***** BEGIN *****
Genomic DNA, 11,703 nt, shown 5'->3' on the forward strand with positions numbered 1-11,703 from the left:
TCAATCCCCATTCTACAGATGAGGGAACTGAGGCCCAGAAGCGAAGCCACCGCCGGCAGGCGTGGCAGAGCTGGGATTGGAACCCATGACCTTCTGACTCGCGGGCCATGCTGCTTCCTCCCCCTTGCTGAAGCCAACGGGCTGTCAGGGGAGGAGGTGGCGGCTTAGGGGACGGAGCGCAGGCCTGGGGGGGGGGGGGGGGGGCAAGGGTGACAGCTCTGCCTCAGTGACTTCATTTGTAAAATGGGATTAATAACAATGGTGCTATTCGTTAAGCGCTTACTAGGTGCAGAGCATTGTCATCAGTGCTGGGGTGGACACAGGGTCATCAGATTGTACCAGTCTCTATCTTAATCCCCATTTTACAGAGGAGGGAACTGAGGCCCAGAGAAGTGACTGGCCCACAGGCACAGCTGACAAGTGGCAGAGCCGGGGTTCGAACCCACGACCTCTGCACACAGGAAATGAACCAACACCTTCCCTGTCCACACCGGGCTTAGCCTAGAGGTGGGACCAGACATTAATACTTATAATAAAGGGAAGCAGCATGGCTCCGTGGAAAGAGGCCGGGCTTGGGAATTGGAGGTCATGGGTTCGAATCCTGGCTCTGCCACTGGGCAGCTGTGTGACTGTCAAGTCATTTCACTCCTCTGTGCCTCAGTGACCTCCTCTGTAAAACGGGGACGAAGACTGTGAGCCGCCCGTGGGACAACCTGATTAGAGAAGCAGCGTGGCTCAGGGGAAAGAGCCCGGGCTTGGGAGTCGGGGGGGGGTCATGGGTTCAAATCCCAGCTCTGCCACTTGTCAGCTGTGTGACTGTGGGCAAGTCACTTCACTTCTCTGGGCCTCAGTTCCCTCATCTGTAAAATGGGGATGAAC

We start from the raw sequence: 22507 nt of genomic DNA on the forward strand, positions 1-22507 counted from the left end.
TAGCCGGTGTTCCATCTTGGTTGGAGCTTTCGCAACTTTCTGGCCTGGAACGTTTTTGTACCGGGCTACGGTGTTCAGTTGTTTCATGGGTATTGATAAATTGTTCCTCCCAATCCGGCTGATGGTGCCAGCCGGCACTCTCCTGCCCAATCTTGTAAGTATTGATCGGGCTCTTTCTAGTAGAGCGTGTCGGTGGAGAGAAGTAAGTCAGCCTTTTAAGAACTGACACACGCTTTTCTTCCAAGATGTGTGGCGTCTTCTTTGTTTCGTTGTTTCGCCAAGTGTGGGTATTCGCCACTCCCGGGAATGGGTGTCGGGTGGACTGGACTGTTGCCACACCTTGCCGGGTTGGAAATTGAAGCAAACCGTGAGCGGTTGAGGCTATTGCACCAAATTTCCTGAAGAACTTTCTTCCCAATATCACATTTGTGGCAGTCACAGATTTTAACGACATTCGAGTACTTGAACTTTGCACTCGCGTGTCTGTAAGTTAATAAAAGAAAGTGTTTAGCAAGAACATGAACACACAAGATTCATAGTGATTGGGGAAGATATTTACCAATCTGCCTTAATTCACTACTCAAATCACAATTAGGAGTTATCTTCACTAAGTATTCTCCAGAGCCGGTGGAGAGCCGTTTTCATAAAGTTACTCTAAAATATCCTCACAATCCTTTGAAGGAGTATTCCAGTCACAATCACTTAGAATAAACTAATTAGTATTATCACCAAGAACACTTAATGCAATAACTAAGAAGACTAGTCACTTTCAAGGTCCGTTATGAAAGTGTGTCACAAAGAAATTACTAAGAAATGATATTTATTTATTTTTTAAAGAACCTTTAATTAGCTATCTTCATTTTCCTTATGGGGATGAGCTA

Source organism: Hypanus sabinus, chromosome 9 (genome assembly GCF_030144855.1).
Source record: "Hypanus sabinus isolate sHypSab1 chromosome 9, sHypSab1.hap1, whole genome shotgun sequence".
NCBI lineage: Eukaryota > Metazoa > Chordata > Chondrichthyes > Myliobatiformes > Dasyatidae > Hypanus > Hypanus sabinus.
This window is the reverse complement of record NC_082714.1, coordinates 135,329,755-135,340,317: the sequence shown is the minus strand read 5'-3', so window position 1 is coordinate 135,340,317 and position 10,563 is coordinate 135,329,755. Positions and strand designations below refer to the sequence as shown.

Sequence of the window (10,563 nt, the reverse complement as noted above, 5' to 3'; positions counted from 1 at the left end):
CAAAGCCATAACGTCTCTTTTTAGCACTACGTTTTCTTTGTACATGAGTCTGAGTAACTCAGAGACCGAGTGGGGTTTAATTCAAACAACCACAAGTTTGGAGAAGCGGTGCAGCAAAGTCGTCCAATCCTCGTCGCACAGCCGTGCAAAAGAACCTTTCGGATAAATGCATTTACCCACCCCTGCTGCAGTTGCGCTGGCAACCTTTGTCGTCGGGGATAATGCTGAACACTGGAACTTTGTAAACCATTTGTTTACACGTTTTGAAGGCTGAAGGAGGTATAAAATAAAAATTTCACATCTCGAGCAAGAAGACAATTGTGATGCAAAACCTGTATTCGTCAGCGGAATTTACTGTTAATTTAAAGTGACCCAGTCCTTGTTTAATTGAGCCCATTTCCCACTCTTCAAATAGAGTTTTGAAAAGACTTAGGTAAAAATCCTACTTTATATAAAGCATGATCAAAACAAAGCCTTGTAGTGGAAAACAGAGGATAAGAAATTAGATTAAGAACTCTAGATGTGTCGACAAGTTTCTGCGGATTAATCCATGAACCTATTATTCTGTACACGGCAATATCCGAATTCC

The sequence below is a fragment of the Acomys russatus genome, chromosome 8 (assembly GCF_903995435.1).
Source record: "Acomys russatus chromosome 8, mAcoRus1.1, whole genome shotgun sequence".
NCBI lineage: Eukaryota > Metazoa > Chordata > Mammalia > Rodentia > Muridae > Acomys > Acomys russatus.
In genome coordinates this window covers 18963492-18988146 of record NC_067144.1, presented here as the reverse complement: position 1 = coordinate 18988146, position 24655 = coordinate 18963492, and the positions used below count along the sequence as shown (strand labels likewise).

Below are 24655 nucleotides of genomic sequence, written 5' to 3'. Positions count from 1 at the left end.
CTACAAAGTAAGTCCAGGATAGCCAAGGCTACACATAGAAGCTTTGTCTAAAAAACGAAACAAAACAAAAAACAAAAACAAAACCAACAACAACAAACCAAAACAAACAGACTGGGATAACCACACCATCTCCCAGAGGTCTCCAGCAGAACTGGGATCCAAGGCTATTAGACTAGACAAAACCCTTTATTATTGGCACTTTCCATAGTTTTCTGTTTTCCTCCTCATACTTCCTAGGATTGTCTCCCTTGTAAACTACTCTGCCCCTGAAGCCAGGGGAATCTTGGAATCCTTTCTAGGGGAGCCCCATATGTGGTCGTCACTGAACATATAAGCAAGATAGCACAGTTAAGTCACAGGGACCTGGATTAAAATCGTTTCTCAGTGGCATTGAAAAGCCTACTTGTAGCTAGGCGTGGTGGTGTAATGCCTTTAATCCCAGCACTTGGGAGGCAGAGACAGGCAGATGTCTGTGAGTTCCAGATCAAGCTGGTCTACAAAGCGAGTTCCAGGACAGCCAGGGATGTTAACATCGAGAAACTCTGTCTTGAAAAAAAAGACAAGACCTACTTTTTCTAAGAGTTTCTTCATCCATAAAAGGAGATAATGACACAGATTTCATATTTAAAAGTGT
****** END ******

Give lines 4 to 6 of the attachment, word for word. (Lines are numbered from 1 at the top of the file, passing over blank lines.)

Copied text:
TAGCCGGTGTTCCATCTTGGTTGGAGCTTTCGCAACTTTCTGGCCTGGAACGTTTTTGTACCGGGCTACGGTGTTCAGTTGTTTCATGGGTATTGATAAATTGTTCCTCCCAATCCGGCTGATGGTGCCAGCCGGCACTCTCCTGCCCAATCTTGTAAGTATTGATCGGGCTCTTTCTAGTAGAGCGTGTCGGTGGAGAGAAGTAAGTCAGCCTTTTAAGAACTGACACACGCTTTTCTTCCAAGATGTGTGGCGTCTTCTTTGTTTCGTTGTTTCGCCAAGTGTGGGTATTCGCCACTCCCGGGAATGGGTGTCGGGTGGACTGGACTGTTGCCACACCTTGCCGGGTTGGAAATTGAAGCAAACCGTGAGCGGTTGAGGCTATTGCACCAAATTTCCTGAAGAACTTTCTTCCCAATATCACATTTGTGGCAGTCACAGATTTTAACGACATTCGAGTACTTGAACTTTGCACTCGCGTGTCTGTAAGTTAATAAAAGAAAGTGTTTAGCAAGAACATGAACACACAAGATTCATAGTGATTGGGGAAGATATTTACCAATCTGCCTTAATTCACTACTCAAATCACAATTAGGAGTTATCTTCACTAAGTATTCTCCAGAGCCGGTGGAGAGCCGTTTTCATAAAGTTACTCTAAAATATCCTCACAATCCTTTGAAGGAGTATTCCAGTCACAATCACTTAGAATAAACTAATTAGTATTATCACCAAGAACACTTAATGCAATAACTAAGAAGACTAGTCACTTTCAAGGTCCGTTATGAAAGTGTGTCACAAAGAAATTACTAAGAAATGATATTTATTTATTTTTTAAAGAACCTTTAATTAGCTATCTTCATTTTCCTTATGGGGATGAGCTA

Source organism: Hypanus sabinus, chromosome 9 (genome assembly GCF_030144855.1).
Source record: "Hypanus sabinus isolate sHypSab1 chromosome 9, sHypSab1.hap1, whole genome shotgun sequence".